Saturday, 14 May 2011

MEASURING PROGRESS?

President Obama
A few years down the line and we are all still paying (and are going to carry on for some time) though the nose for the banking fiasco (crisis is too dignified a word for it) that was overseen by New Labour and is being paid for by the rest of us. Post election (back in June 2010) George Osbourne and the Tories reluctantly paid lib service to the publicly stated need to regulate the more unsavoury aspects of the banking sector. Nominally at least they signed up to President Obama's publicly stated aim to regulate tax havens.

Just in case you forget, it was back in January (2009) when President Obama announced two more than reasonable measures to curb the banks, the first aimed to stop banks from engaging in proprietary trading, private equity, or any other activity for their own profit unrelated to serving customers. The second measure aimed to take further steps to limit the balance sheet size of banks so that they cannot in future acquire “too big to fail” status.

Theodore Roosevelt
President Obama was absolutely right to characterise his proposals as a victory for common sense and while we may have some way to g before the banks are forced to act responsibly, the first steps have been taken. David Cameron and the Tories (despite everything that has happened in an almost unregulated, greed driven finance sector over the last few years) are still far to enamoured with their friends, the dodgy money men in the City of London.

There are times when you can find yourself wondering just exactly how far we have progressed in the last hundred years of so? In the later years of the nineteenth century and the early years of the twentieth century US Presidents, Presidential candidates and politicians including Theodore Roosevelt (a Republican) and William Jennings Bryan (a Democratic Presidential candidate) were opposed to the power of big business and fought against the dangers of monopoly capitalism (as personified by ‘Standard Oil’ and ‘the Trusts’ in Teddy’s case).

William Jennings Bryan
In 1896, William Jennings Bryan, a future Democratic presidential nominee, warning against the power of finance, said: “You shall not crucify mankind upon a cross of gold.” President Roosevelt and William Jennings Bryan had and in my opinion still has a pretty valid point - if you believe in the ‘free market’ and the City money men claim to, then no organisation can be too big to be allowed not to fail.

While Westminster bailed out the banks with massive public subsidies, which effectively made some of the banks 'publicly owned’, they are still run by bankers, who are so thick skinned that they carry on regardless with the awarding of bonuses. The Con Dem UK Government should have seriously consider breaking up and ‘privatising’, perhaps selling the shares on the open market (with specific quotas on how many shares any one institution can own) – because from where many people are sat these bloated banking organisations appear to be a serious block on the ‘free market’.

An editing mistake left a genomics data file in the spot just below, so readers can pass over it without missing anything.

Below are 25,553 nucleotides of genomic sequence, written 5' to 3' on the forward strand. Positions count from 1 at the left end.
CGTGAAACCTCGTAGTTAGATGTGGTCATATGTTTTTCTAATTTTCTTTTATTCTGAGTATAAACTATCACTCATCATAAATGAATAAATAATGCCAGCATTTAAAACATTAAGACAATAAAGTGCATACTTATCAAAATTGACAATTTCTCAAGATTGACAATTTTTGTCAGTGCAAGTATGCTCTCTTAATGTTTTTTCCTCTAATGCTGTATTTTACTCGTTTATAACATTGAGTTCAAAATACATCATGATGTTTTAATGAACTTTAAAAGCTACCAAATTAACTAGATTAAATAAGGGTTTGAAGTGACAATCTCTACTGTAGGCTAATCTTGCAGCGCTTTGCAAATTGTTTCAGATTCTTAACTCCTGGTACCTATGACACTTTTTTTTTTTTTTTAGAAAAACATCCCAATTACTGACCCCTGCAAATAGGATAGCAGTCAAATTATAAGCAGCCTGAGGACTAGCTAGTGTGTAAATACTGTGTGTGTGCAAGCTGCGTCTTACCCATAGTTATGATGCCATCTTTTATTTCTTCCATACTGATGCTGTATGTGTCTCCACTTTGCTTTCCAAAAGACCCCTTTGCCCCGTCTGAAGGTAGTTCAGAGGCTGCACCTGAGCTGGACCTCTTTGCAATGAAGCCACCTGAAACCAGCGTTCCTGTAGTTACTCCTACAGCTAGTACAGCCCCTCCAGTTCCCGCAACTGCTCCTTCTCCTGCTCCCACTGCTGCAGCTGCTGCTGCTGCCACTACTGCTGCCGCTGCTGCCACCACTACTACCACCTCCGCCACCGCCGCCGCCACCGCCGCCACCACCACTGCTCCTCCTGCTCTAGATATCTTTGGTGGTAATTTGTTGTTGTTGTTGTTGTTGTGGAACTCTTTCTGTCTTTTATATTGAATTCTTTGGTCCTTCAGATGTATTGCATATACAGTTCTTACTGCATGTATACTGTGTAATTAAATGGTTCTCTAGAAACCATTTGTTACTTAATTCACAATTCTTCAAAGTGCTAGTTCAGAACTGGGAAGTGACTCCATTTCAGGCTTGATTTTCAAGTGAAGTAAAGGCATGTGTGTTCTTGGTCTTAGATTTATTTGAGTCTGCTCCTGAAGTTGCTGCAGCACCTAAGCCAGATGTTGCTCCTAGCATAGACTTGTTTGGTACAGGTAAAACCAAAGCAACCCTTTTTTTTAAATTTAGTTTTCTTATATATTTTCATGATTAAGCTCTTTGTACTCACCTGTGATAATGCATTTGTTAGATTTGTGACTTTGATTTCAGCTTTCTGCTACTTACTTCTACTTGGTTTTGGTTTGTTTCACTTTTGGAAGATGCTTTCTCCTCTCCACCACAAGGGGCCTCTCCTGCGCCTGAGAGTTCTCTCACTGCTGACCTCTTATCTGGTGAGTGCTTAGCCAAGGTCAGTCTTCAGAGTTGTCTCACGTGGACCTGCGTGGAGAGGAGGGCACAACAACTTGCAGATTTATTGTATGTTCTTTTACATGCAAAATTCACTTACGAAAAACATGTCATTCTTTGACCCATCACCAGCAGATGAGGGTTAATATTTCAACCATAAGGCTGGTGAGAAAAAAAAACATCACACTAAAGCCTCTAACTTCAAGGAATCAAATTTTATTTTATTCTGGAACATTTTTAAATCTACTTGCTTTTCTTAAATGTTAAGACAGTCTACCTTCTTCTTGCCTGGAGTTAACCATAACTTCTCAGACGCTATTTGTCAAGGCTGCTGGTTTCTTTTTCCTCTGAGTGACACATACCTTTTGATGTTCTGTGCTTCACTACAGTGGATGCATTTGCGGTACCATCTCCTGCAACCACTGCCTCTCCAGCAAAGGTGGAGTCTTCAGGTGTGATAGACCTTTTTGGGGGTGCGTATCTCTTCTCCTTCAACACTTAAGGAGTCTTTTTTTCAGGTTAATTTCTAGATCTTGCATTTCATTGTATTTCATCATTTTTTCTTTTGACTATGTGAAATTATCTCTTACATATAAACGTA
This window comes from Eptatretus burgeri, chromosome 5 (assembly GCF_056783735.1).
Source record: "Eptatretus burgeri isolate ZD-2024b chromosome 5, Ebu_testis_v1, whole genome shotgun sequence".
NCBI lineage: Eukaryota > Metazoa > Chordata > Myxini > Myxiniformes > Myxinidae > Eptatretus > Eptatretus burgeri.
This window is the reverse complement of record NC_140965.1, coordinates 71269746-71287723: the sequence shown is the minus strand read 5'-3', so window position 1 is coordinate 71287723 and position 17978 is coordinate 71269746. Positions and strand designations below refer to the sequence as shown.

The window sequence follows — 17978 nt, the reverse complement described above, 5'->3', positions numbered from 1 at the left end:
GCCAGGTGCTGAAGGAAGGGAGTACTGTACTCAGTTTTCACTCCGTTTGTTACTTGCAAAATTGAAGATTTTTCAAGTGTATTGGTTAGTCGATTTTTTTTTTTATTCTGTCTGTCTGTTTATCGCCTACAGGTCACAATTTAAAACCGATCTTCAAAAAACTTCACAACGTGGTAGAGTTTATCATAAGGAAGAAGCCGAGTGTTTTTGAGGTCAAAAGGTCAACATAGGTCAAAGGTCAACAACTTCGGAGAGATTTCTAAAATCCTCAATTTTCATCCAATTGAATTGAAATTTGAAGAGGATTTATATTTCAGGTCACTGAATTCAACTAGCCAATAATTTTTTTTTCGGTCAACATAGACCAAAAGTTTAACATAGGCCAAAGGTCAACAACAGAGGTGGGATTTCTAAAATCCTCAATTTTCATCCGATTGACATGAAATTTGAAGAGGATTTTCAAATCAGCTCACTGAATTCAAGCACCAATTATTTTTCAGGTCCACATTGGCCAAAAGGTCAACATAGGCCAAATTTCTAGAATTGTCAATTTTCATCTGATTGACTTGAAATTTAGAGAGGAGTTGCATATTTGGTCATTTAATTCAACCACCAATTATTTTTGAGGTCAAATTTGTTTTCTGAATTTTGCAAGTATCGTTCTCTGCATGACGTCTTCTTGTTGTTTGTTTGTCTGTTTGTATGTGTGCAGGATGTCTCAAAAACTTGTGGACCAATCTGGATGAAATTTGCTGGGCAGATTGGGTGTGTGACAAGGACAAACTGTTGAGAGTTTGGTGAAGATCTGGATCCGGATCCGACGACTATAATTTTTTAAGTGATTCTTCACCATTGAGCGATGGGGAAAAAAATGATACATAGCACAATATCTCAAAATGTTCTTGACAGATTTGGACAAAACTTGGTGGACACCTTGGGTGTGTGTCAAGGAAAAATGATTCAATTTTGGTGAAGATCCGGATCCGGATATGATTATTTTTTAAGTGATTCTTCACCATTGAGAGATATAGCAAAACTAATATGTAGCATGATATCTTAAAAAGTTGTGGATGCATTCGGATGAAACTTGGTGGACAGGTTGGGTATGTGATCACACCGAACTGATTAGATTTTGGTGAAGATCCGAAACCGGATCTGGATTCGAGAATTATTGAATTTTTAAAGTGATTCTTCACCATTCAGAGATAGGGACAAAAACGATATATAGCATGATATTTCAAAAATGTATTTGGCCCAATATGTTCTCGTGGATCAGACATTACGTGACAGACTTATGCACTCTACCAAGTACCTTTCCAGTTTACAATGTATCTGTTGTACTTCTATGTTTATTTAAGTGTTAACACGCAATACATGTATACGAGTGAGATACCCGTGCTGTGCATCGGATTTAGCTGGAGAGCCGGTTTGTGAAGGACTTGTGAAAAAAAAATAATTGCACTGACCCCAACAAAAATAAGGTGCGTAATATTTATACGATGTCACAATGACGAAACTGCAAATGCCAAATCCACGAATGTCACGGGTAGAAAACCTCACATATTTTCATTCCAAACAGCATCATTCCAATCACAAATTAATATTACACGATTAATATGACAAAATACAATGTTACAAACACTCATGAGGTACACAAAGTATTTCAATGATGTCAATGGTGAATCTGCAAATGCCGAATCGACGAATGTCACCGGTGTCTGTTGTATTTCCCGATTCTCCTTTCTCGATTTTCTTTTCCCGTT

There is still a pressing need for similar rules for financial institutions across the globe, off shore must become a matter of historical record – there must be no where the financial institutions can hide and no more endless threats of taking their “ball” (businesses operations) elsewhere and relocating because they have lost their so called special status. It's important to remember, that no one, not even bankers or MPs are above the law and no one is above financial regulation, scrutiny, free from responsibility and consequences for ones actions.

The OCED has estimated that some $10 trillion dollars worth of private wealth is concealed in Paradis Fscaux (tax havens). These financial dead letter drops tend to be used by banks, multi-national companies, corporations, the super (and not so super) rich, drug dealers, dictators, terrorists, fraudsters and other criminals who use them to hide and launder their wealth. One side effect of Paradis Fiscau is that they enable people and organisations to avoid paying their fair dues to the society in which they live, unlike the rest of us mere mortals.

To put things in perspective - that $10 trillion dollar figure produced by the OCED means that the lost taxation normally accrued would be more than double the entire planet's global aid budget. President Obama, President Sarlozy and Chancellor Merkel are on record saying that off-shore capital needs to be properly regulated - Gordon Brown (remember him?) waffled, the Con Dems are pretty quiet or are they merely in the pockets of the money men in the City.

In relation to the banking crisis and the vast debts that us mere mortals are having to repay, perhaps is best to paraphrase Winston Churchill, 'Never have so many had to pay so much on behalf of so few!'. And we are going to carry on paying...and the money men continue to escape regulation... so much for progress...

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